Two Decatur attorneys seeking the position of Morgan County District Judge Place 3 each say their court backgrounds have prepared them for the job.
Kevin Kusta, 42, who won the July 14 Republican primary runoff, and Democrat Paul Holland, 55, will face off in the Nov. 3 general election. The winner succeeds incumbent District Judge Charles Langham for a six-year term. Langham is unable to seek reelection because of the state’s age limit for judges.
Kusta has campaigned on his experience in every aspect of district court proceedings. Holland cites the range of cases he’s handled in his legal career in Morgan County, from misdemeanors in district court to felony jury trials in circuit court.
“I bring experience, I bring the ability to listen” Holland said. “You have to be patient and be able to listen and understand what’s going on so that you can apply the law correctly.”
Holland joined Legal Services of North Central Alabama in 1991, handling cases in district and circuit courts, then started his own law practice in Decatur in 2004. Since 2010, he has taken appointments of felony and misdemeanor criminal cases from Morgan County courts and the city of Priceville, and also serves the state of Alabama under contract appointments from Morgan County Circuit Court. He said his private practice still includes juvenile delinquency and dependency cases in juvenile court.
“Since 2004, I’ve done every type of case that you can imagine, from child support cases, which (represent) a bulk of district court cases, to murder cases,” he said.
Kusta said that for the last 16 years, “the majority of my practice is in district court.”
“I can start off day one and handle every type of case a district judge is going to end up hearing,” said Kusta, who handles a variety of juvenile court matters.
“I’ve represented every person possible,” he said. “I’ve represented the grandparents, I’ve represented the parents, I’ve represented the third parties, I’ve represented the foster parents, I’ve represented the children, I’ve represented the plaintiffs. That gives me a unique experience.”
Kusta practices law with the same Decatur firm that hired him in 2004, Ernest W. Ball & Associates, and in 2017 he became a partner of the firm, now Ball & Kusta.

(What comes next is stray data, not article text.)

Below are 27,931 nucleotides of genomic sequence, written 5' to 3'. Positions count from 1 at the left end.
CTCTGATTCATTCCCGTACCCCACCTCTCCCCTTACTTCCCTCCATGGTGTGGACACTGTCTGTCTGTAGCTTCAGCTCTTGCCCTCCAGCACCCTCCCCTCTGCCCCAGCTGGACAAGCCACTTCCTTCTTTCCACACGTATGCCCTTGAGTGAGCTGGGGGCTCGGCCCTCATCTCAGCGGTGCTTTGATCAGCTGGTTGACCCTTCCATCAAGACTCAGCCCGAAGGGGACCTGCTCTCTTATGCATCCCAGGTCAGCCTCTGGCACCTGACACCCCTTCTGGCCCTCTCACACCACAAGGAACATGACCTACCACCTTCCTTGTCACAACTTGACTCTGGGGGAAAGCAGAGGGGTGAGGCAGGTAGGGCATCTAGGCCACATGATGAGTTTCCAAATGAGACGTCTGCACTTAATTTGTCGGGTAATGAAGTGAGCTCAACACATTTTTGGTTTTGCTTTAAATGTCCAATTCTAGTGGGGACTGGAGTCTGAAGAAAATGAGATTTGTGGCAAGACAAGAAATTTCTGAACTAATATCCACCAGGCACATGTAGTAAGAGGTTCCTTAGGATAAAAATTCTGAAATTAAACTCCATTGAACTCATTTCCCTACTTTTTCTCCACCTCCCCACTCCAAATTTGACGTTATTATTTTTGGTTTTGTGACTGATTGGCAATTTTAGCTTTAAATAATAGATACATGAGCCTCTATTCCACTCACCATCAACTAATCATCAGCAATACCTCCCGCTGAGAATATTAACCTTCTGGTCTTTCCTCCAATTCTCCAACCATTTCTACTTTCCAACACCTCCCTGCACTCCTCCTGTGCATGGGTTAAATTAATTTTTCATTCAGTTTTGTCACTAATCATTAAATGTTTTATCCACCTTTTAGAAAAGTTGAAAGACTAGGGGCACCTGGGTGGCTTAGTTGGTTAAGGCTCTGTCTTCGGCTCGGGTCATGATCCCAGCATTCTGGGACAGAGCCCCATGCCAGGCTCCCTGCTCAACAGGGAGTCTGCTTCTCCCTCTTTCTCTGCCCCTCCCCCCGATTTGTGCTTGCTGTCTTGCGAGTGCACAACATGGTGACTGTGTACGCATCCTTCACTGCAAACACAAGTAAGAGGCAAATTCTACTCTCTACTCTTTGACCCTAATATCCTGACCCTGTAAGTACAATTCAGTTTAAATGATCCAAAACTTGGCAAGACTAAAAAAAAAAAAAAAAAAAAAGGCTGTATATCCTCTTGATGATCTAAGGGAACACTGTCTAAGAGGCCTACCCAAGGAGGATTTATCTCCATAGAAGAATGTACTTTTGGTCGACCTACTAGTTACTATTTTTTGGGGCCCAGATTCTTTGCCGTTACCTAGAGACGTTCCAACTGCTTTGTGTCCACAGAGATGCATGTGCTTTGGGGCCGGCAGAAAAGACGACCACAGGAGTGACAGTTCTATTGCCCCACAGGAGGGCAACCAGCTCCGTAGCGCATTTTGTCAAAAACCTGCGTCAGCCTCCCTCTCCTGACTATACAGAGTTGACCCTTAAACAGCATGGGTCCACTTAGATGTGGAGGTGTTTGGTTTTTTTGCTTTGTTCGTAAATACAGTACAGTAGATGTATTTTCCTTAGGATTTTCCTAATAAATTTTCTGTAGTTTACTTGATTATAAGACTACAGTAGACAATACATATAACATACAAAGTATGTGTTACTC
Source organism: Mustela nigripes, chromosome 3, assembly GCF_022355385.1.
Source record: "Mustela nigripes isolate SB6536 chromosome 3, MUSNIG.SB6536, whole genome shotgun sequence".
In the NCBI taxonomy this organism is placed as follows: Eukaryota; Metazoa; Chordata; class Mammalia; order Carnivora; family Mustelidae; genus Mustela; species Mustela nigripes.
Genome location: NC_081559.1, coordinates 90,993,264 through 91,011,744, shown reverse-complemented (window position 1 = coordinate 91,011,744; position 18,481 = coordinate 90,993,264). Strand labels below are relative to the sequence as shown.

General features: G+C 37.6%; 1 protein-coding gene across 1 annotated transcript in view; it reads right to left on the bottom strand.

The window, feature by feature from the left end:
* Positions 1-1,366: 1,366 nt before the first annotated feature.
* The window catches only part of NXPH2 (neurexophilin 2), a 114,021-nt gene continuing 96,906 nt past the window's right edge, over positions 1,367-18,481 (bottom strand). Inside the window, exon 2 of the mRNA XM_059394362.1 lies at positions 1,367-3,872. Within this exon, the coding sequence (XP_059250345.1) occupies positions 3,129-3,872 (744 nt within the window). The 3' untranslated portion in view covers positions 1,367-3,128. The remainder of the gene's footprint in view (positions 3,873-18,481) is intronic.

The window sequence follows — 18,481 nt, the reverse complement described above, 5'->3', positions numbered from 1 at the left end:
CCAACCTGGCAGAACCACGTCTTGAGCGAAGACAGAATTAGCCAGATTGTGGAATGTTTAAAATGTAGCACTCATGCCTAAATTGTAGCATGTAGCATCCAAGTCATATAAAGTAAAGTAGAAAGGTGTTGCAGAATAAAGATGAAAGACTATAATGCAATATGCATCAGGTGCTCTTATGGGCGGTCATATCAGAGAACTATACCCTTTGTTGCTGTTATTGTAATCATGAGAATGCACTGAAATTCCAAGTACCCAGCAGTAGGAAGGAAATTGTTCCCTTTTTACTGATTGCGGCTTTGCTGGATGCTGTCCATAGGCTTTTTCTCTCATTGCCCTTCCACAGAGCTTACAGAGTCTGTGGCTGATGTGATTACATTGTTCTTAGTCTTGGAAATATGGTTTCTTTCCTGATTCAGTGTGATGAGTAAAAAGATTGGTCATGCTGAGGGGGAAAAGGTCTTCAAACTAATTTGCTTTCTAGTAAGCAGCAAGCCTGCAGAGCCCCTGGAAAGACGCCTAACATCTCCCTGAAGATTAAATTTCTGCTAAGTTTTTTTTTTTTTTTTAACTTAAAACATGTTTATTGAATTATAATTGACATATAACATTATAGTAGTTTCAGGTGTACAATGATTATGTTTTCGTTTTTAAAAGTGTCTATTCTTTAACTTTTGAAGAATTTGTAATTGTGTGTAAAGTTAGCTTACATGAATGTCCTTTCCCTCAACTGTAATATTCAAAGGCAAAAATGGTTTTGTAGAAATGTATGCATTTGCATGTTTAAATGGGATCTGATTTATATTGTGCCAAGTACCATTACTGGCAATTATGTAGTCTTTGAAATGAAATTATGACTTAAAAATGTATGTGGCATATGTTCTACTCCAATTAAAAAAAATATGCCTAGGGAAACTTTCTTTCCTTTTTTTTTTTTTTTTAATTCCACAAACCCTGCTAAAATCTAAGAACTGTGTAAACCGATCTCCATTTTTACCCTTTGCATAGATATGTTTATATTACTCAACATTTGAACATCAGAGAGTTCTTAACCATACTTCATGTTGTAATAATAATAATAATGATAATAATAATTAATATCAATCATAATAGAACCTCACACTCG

Morgan County District Court includes a civil division for claims up to $20,000, like debt collections and evictions, when a jury is not requested; a criminal division for misdemeanor cases, felony cases through preliminary hearings, and traffic cases; and a family division for child support, juvenile delinquency and juvenile dependency cases.
Holland said he wants to be a judge for the same reason he wanted to be an attorney.
“I want to help people,” he said. “I feel that this business of law, especially being a judge, is one of the ways I can give back to help people, to help the community.
“I believe that by being a district court judge, I can serve the community and do my part in giving back to the people.”
Kusta, the father of two, said that working with juvenile court cases has been a rewarding part of his practice.
“I’ve seen kids benefiting from being in district court,” he said. “I’ve seen juveniles succeed. I’ve seen families adopt and find their forever family.”
In working with children over the years, he said, he’s familiar with what services the juvenile court system can provide “to make sure these kids succeed.”
Kusta and Holland said there are some new programs they’d like to see introduced to the court system here.
“Based on the resources we have, I feel like the district court is doing well,” Kusta said. But he would like to work with other judges to set up a mentor program to give civic organizations and others an opportunity to get involved with juveniles, especially those in delinquency cases, and “encourage them to stay on the right path.”
Holland wants to collaborate with other judges to explore the possibility of launching a mental health court and veterans court in Morgan County and work with members of the local legislative delegation to pursue funding for those programs.
Both candidates acknowledge it’s been challenging to run a judicial race during the COVID-19 pandemic.
For Holland, “(a political campaign) is a new experience already, but then taking into account we’re in the middle of a pandemic, it has made it very interesting to say the least. You can’t have gatherings, you can’t have big rallies.”
“You have to do a lot of virtual campaigning,” said Holland, who’s in the process of putting together a virtual rally. Campaigning door to door has been limited because of COVID-19 concerns. And large events like Depot Days in Hartselle and Falkville’s Fall Festival were canceled.
“You have to change the way that you campaign,” Kusta said. So he’s focused more on social media and mailers to share his campaign message.
“It’s been a big game changer,” he said.
Get Unlimited Access
$6 for 6 Months
After the initial selected subscription period your subscription rate will auto renew at $8.00 per month.